This month we passed our eight month mark of having moved here to Berlin. It feels like we've been here a lot longer but also like we've barely scratched the surface of this place. The weather is turning back into what it was like when we first got here (read: COLD) and my language skills have progressed enough for me to actually be capable of doing a bunch of mundane things in German, like going to the doctor or doing a job interview. Exciting times. One thing that has not necessarily gotten any easier thus far however is not feeling like such a god damned Californian all the time. I don't just mean American, I mean Californian (they spell it Kalifornien here and it drives me crazy). I miss the Pacific, I miss the Sierra, I miss fresh oysters, I miss Jeffrey pines, live oak, and sequoia trees, I miss vegetables that taste good, I miss people being open-minded, I miss markets being open on Sundays, I miss people jaywalking, I miss the beach, I miss sourdough bread, and I miss being in the same time zone as many of the people I love. But there are also things that I don't miss (traffic, bad public transportation, the NFL, expensive rent, expensive wine, expensive health care, you get the picture). So is the life of someone who moves to a new place. There will always be pros and cons, good parts and bad parts, good-tasting vegetables and bad-tasting vegetables. And, with luck, there will sometimes be things that make you feel like you're not so far away from what you're used to, like a random Mexican store in the middle of old East Berlin.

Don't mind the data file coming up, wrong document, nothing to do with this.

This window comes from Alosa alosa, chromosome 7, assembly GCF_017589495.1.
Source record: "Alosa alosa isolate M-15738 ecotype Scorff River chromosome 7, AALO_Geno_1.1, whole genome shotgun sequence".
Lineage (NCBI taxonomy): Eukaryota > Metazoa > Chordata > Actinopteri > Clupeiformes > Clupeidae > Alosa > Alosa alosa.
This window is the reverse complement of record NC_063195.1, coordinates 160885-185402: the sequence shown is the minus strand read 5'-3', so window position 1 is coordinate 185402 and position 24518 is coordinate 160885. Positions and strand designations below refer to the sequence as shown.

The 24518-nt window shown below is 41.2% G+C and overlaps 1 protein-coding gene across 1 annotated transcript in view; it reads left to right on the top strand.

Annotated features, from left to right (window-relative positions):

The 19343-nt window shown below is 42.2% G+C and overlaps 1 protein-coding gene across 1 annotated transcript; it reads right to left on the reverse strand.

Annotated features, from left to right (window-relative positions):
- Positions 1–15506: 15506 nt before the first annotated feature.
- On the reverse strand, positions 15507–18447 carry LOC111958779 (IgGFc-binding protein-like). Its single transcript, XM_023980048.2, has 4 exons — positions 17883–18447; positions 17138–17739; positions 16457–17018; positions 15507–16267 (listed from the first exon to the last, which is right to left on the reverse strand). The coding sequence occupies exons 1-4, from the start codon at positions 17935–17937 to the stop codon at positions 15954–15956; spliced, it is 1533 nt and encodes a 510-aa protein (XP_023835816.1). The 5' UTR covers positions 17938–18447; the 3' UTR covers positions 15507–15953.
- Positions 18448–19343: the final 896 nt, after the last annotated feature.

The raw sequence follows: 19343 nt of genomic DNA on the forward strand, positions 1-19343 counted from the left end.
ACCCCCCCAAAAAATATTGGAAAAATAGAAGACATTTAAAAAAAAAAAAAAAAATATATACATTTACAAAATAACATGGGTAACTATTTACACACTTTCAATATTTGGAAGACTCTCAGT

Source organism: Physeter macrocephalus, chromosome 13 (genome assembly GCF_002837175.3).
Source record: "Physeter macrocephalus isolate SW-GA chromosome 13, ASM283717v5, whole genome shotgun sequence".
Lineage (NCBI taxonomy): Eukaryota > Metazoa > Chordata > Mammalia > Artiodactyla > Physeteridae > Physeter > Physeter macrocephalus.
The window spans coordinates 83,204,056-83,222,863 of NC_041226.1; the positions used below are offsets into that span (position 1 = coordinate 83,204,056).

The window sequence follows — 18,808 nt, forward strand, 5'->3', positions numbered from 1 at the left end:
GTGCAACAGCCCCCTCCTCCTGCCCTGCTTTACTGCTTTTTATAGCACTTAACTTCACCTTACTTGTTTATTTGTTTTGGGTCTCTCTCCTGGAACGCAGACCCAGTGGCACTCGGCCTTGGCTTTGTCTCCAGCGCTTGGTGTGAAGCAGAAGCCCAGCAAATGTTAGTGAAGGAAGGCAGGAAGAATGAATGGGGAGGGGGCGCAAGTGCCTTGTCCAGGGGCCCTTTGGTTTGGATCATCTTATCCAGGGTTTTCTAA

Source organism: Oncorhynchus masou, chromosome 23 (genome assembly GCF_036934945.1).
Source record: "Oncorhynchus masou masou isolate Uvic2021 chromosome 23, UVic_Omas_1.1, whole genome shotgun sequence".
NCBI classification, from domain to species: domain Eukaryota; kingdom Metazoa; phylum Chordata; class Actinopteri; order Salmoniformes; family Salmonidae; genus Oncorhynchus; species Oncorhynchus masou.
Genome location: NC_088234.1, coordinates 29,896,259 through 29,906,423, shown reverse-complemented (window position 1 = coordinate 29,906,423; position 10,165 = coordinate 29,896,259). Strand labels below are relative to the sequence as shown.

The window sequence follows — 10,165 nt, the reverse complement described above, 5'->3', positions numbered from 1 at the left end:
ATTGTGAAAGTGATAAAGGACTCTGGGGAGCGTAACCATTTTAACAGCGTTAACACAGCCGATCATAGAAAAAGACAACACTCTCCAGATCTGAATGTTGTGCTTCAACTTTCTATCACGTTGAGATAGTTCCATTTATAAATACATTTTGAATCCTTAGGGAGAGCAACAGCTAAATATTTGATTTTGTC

A friend of mine showed me this place a few weeks ago and it made my week. It's tiny and there aren't too many fresh items in there but they do have plenty of tasty things that I basically gave up on ever seeing again once we moved. Canned and dry beans, rice, Ibarra chocolate, fresh tortillas, fresh chips, salsas, tamale wrappers, cilantro, a wall full of hot sauce (Tapatío AND Cholula?!), pickled jalapeños, chili mango suckers, quality tequila and mezcal, Corona and Tecate, limes, tamarind paste, leche condensada, dulce de leche, avocados, Tanjin, tropical juices, queso fresco, hominy, and even preserved nopales, the cactus pads popular in certain parts of Mexico. If it had been twenty degrees warmer and wreaked of urine out front, I could've been on Mission Street in San Francisco.
I came home with a few essentials; Tapatío hot sauce, pickled jalapeños, chipotles in adobo sauce, and a legit grip of cilantro. Finding fresh herbs, especially cilantro, in full bunches like this as opposed to small plastic trays of just a few pathetic stems has proven quite difficult here. This beautiful cilantro bouquet was a windfall and I feel like a real champ now I know where to get more. I basically won the Cilantro Jackpot, if you will.
These tiny victories are proving to be important for me here, small revelations in this whole expat thing were doing. It can be pretty isolating to live in a place with a different language and culture, even if it is in Europe. Not many Germans have been to the US, and even fewer to California or Mexico (it's pretty far away from here!). Also, it's not surprising to note that many of the Germans I've met have a bad impression of the United States right now due to the divisive politics and horrible reputation of our current president. To live somewhere where the general population doesn't understand your homeland and doesn't want to because of its problematic public image can be a bummer sometimes. So to find small symbols of my home like these familiar groceries is comforting and feels like a tiny sign of acceptance. Their existence here in Berlin reminds me that, between the Currywurst and the Bretzeln, there are lots of different kinds things and people in this city, even some from California like me, and I just need to make the effort to find them. And if they want in on the Cilantro Jackpot, I now know where to send them.